24 hours until Sunset: ‘Some advisers will get a shock’

24 hours until Sunset: ‘Some advisers will get a shock’

Clients vulnerable to the end of the platform sunset clause are still at the bottom of advisers’ to-do lists less than 24 hours before the deadline, industry figures have warned.

Tomorrow (6 April), the sunset clause comes to an end, which means advisers no longer receive commission for assets held on platforms.

Despite advisers being aware of the end-date for years, Mark Polson, principal at financial consultancy firm the Lang Cat said some advice firms – particularly those with limited business development resources – are still going to get a shock.

Article continues after advert

“We are mildly concerned advisers who have not engaged in the process will be waking up and wondering where their remuneration is,” he said.

“I think it’s calm on the surface, but there will be advisers out there who are going to get a shock.”

Mr Polson said part of the problem is advisers are “flat out” running their business and have had to focus on the raft of regulatory changes.

He forecast the average size of a client account vulnerable to the end of the sunset clause is under £10,000, which for the most part is not business at the front of advisers’ minds.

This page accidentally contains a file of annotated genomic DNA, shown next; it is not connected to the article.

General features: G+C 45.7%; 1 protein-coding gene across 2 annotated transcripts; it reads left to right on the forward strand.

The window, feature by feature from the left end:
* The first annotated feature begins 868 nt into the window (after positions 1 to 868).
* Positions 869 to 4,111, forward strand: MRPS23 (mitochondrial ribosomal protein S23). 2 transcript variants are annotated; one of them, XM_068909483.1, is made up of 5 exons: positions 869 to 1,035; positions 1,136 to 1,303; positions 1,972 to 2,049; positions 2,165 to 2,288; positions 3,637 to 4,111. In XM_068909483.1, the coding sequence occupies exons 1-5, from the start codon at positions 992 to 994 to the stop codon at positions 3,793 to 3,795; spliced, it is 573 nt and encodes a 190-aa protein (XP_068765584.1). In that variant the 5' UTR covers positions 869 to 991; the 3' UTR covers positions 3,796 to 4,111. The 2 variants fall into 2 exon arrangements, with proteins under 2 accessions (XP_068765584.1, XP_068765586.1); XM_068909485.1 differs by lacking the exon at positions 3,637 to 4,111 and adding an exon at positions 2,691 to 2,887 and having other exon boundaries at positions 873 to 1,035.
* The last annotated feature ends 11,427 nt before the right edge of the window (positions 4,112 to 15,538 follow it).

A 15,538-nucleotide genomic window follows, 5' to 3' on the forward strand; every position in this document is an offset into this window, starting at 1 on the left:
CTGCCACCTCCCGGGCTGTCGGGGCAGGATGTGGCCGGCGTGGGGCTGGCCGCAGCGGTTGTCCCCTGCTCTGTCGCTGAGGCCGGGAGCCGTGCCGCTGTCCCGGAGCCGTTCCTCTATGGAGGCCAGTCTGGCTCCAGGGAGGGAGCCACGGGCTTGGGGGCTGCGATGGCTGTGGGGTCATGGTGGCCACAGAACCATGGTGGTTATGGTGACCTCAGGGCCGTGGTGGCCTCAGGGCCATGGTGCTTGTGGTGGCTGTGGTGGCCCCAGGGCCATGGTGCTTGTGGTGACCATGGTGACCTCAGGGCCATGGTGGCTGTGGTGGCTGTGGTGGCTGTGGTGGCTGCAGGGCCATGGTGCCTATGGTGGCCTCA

But he said if you add all these client accounts together, “the impact is material for many”.

“I think we will see activity that is not immediately obvious, but a lot of advisers over the next year or so will realise they have to deal with those clients who are providing no remuneration.”

Sam Tonks, paraplanner at the TimeBank, said if advisers have left it this late then they are going to be in a bit of trouble.

“I think most platforms have done the conversion, but whether advisers have contacted their clients and agreed a new contract is another matter.

“If they have not assessed the impact on their business by now, they might get a shock when their commission statements come in after April.”

Ms Tonks said advisers who are still not prepared for the sunset deadline should access data from their platform to see which clients will be affected by the change, and know how much commission they will be losing.

Abraham Okusanya, principal at FinalytiQ, said, with nearly two years to prepare, “there shouldn’t be anyone who is shocked that this is happening.”

However, he said for advisers who have not prepared sufficiently, it’s “not the end of the world”.

“Worst case scenario is the trail income to advisers stops because clients would be forced into clean share classes, or all the money would be redirected back to the client.”

“The question is: is the adviser still interested in those clients? Because if they are they need to find a way of re-engaging with those clients and put then back on a fee proposition.”

“If they are not interested in those clients then it becomes, for the most part, a problem for the platforms to deal with the orphaned clients.”